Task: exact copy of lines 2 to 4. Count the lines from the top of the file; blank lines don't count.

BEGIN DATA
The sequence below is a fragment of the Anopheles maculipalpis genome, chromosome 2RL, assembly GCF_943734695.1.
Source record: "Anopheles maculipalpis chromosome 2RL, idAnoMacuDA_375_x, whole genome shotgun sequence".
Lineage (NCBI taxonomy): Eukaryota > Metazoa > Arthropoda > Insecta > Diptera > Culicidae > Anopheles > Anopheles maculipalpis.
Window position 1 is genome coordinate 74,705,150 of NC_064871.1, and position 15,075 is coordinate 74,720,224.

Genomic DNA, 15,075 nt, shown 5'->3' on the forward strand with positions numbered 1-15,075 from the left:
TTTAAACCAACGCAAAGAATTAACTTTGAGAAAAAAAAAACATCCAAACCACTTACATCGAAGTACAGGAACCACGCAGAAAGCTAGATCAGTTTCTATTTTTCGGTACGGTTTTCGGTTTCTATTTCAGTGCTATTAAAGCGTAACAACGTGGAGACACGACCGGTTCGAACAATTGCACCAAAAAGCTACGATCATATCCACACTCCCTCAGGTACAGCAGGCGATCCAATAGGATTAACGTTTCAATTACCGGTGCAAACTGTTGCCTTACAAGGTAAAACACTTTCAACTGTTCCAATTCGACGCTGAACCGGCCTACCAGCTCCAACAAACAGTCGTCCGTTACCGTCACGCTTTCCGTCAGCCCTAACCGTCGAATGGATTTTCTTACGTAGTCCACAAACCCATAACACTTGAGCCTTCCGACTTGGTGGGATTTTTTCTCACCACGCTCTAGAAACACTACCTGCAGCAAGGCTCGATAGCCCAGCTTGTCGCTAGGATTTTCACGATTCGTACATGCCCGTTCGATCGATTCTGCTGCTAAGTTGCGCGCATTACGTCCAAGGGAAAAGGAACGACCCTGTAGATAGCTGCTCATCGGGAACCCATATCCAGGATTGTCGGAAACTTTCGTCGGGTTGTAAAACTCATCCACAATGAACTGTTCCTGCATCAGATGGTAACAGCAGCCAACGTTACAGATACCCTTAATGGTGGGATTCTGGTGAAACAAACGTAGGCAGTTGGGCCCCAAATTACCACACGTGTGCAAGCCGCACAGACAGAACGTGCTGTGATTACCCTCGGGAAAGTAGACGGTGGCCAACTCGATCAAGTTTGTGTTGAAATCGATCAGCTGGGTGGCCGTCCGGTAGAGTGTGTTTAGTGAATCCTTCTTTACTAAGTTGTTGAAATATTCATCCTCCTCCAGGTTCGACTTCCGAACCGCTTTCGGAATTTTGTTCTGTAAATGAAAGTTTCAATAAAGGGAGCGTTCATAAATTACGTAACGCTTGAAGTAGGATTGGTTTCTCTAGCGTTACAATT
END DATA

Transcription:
Source record: "Anopheles maculipalpis chromosome 2RL, idAnoMacuDA_375_x, whole genome shotgun sequence".
Lineage (NCBI taxonomy): Eukaryota > Metazoa > Arthropoda > Insecta > Diptera > Culicidae > Anopheles > Anopheles maculipalpis.
Window position 1 is genome coordinate 74,705,150 of NC_064871.1, and position 15,075 is coordinate 74,720,224.